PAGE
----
Advection is defined as the transport of a conserved scalar quantity that is transported in a vector field.

In ecology, the scalar quantity is the mass of transported substance (or its amount per unit volume, called concentration C [ML-3]), while the vector field is the fluid flow field, identified by the three components of a velocity vector v=(«, v, w) [LT- ] defined at each point as a function of time. In the case of transport of heat, the discussion still holds, as long as the concentration of mass is substituted by the concentration of heat, which is normally expressed proportional to temperature. If the substance behaves like a solute, that is, has the same density as the medium or does not feel significant effect of its buoyant weight, each element of it (molecule or particle) will be displaced along the direction of the local velocity vector following the same path as if it were an element of the medium. This assumption allows the advective transport to be modeled in a relatively simple way. The mass flux F [ML^T-1] through a small area normal to direction n can simply be written as the product of the local concentration times the component of the local velocity vector along n (Figure 1):

In more general terms, the flux vector can be written as

where x = (x,y, z) is the position in Cartesian coordinates and t is time.

Deriving a mass balance for a control volume leads to the following differential equation:

where the symbol (V.) indicates the divergence applied to a vector quantity.

The continuity equation shown above can be simplified further if the flow field is solenoidal, that is, the divergence of the velocity is zero (V . v = 0). This condition applies to incompressible fluids, such as all liquid media found in ecological applications. Under this assumption, the continuity equation simplifies to qc(x,y,z,t) , ,qc(x,y,zt)

qt qx qc(x;y; Z; t) qc(x;y; Z; t) + v(x; Z; t)-;--f w(x;Z; t)-;-

It is simple to show (but omitted here for brevity) that for steady conditions, the solution of eqn [5] is a simple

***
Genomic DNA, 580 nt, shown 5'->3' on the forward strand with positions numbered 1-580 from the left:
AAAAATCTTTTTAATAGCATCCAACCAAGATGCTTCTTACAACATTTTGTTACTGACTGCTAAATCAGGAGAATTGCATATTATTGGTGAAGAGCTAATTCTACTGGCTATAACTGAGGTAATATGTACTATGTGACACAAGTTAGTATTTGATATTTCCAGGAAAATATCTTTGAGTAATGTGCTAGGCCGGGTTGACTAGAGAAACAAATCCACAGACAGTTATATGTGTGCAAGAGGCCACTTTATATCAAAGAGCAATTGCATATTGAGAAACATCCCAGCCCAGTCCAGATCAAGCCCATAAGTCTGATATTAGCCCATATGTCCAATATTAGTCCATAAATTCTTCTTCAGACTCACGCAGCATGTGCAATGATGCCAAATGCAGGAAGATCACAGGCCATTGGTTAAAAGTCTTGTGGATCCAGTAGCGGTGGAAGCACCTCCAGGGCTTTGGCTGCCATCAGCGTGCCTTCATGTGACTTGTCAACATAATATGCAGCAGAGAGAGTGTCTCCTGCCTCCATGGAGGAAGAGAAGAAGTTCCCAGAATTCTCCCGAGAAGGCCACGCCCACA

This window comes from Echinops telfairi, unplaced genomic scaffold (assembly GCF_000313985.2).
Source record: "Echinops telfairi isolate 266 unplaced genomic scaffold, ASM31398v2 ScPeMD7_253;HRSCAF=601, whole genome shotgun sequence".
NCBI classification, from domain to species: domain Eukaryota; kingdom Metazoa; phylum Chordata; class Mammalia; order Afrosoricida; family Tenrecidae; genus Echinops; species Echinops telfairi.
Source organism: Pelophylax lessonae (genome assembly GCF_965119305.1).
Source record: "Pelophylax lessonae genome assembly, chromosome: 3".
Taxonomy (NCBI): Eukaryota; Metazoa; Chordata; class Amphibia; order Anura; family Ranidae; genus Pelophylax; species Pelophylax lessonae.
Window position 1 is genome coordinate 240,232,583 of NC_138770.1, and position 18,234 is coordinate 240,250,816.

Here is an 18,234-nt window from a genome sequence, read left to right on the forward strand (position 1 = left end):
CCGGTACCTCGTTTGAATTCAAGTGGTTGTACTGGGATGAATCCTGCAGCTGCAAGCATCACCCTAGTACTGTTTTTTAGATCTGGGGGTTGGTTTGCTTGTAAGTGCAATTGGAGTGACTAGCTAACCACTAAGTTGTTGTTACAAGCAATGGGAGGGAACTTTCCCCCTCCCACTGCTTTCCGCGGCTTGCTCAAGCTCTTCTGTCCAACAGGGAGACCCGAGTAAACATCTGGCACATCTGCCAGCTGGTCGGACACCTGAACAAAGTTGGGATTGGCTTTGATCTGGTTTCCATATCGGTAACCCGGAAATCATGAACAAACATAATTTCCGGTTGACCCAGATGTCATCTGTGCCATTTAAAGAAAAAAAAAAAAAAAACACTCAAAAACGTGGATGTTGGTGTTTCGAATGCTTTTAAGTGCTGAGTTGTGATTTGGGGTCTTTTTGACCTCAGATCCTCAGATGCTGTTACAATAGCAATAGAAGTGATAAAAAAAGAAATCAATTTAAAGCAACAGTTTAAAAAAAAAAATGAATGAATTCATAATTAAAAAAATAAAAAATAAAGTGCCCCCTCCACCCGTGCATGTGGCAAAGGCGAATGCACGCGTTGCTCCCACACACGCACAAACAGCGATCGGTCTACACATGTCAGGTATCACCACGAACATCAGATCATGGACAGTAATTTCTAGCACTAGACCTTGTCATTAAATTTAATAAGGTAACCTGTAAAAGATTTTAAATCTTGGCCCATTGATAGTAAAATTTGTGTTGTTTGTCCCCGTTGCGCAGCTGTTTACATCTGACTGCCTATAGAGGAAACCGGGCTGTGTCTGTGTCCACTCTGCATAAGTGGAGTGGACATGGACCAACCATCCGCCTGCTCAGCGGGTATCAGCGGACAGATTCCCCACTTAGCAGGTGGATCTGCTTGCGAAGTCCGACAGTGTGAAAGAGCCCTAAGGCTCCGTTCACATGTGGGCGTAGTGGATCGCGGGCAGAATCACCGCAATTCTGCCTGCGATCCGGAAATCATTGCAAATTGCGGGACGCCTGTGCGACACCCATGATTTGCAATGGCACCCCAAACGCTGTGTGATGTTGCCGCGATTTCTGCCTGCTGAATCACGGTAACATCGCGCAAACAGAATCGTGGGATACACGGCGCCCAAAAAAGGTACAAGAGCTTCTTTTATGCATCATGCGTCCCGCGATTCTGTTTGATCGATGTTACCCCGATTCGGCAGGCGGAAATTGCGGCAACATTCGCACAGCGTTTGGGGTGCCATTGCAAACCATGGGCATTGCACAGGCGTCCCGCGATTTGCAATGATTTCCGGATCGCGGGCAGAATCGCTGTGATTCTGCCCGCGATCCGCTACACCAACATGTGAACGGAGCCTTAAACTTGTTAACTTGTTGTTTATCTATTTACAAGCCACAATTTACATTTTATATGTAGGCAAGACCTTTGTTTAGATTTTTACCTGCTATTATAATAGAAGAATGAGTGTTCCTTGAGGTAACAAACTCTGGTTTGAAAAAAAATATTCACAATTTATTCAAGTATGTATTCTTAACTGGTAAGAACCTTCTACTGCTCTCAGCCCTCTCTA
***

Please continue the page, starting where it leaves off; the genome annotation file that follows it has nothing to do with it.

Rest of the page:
translation of the substance along the paths imposed by the flow field. Although this may not be good representation of the 'diffusive' reality as we experience it, the advective model finds important applications.

Pure advection does not exist alone in nature, as it is always associated at least to molecular diffusion, as discussed above. However, the significance of molecular diffusion in an advective process is negligible in most cases, due to the extremely low value of the diffusive flux. Advection is associated to only molecular diffusion when the flow field is slow, such as in laminar flows. One common application is the flow of water carrying substances in a porous medium, such as an aquifer or the hyporheic zone, as long as the process is modeled at the scale of the pores of the medium. Another useful property of the mass balance equation, valid also when diffusion is significant, is that the center of mass of the substance is subject to advective transport. This is often a sufficient tool to estimate the travel time of a mass of substance between two points of the domain, that is, two locations along a river. The substance disperses in the domain, but its average travel time is always determined by the advec-tive part of the process. Another application is the modeling of the transport of buoyant or heavy substances. These substances are affected by gravity, as their density is either smaller or larger than the density of the medium. Examples are the transport of colloids and suspended solids in water and in air. Particles are subject to the pulsating action of the flow and follow very irregular trajectories. Their behavior is often modeled by the addition of an advective effect, usually defined by a vertical velocity with an intensity dependent on the particle size, shape, and density.

Although the concept of advection and its mathematical description are quite simple, the solution of advective processes of ecological interest in complex flows poses a rather difficult task to modelers. The advec-tion equation is not simple to solve numerically, particularly when strong gradients of concentration (shocks) are treated. Complications arise because numerical methods are indeed curiously affected by a form of diffusion, in this case numerical diffusion rather than the physical one.

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